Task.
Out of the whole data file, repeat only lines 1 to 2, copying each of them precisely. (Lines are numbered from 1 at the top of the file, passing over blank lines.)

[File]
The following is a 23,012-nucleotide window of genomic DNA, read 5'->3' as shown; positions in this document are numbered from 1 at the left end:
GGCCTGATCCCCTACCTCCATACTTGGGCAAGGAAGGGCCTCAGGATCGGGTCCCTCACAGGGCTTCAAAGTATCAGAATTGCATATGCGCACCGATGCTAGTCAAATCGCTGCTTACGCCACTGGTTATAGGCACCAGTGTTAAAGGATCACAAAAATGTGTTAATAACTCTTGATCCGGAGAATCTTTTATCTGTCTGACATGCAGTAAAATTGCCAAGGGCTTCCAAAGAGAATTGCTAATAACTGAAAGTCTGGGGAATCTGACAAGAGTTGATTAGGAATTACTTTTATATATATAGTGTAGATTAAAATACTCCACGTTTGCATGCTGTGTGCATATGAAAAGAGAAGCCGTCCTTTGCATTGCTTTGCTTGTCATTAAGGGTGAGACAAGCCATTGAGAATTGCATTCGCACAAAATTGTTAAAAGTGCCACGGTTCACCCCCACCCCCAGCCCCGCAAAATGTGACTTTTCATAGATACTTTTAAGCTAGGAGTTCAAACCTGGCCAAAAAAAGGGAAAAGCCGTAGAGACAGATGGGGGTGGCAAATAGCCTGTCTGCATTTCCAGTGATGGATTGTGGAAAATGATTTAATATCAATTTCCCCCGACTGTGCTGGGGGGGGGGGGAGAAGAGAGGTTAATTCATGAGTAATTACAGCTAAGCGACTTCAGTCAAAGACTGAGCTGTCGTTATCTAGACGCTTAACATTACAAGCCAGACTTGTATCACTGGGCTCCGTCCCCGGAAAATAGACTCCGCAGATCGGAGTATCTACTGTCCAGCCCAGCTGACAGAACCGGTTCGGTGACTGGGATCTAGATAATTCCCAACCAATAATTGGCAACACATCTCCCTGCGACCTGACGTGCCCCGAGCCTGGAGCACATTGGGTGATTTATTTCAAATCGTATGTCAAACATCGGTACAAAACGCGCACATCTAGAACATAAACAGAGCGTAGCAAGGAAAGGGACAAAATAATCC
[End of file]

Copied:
The following is a 23,012-nucleotide window of genomic DNA, read 5'->3' as shown; positions in this document are numbered from 1 at the left end:
GGCCTGATCCCCTACCTCCATACTTGGGCAAGGAAGGGCCTCAGGATCGGGTCCCTCACAGGGCTTCAAAGTATCAGAATTGCATATGCGCACCGATGCTAGTCAAATCGCTGCTTACGCCACTGGTTATAGGCACCAGTGTTAAAGGATCACAAAAATGTGTTAATAACTCTTGATCCGGAGAATCTTTTATCTGTCTGACATGCAGTAAAATTGCCAAGGGCTTCCAAAGAGAATTGCTAATAACTGAAAGTCTGGGGAATCTGACAAGAGTTGATTAGGAATTACTTTTATATATATAGTGTAGATTAAAATACTCCACGTTTGCATGCTGTGTGCATATGAAAAGAGAAGCCGTCCTTTGCATTGCTTTGCTTGTCATTAAGGGTGAGACAAGCCATTGAGAATTGCATTCGCACAAAATTGTTAAAAGTGCCACGGTTCACCCCCACCCCCAGCCCCGCAAAATGTGACTTTTCATAGATACTTTTAAGCTAGGAGTTCAAACCTGGCCAAAAAAAGGGAAAAGCCGTAGAGACAGATGGGGGTGGCAAATAGCCTGTCTGCATTTCCAGTGATGGATTGTGGAAAATGATTTAATATCAATTTCCCCCGACTGTGCTGGGGGGGGGGGGAGAAGAGAGGTTAATTCATGAGTAATTACAGCTAAGCGACTTCAGTCAAAGACTGAGCTGTCGTTATCTAGACGCTTAACATTACAAGCCAGACTTGTATCACTGGGCTCCGTCCCCGGAAAATAGACTCCGCAGATCGGAGTATCTACTGTCCAGCCCAGCTGACAGAACCGGTTCGGTGACTGGGATCTAGATAATTCCCAACCAATAATTGGCAACACATCTCCCTGCGACCTGACGTGCCCCGAGCCTGGAGCACATTGGGTGATTTATTTCAAATCGTATGTCAAACATCGGTACAAAACGCGCACATCTAGAACATAAACAGAGCGTAGCAAGGAAAGGGACAAAATAATCC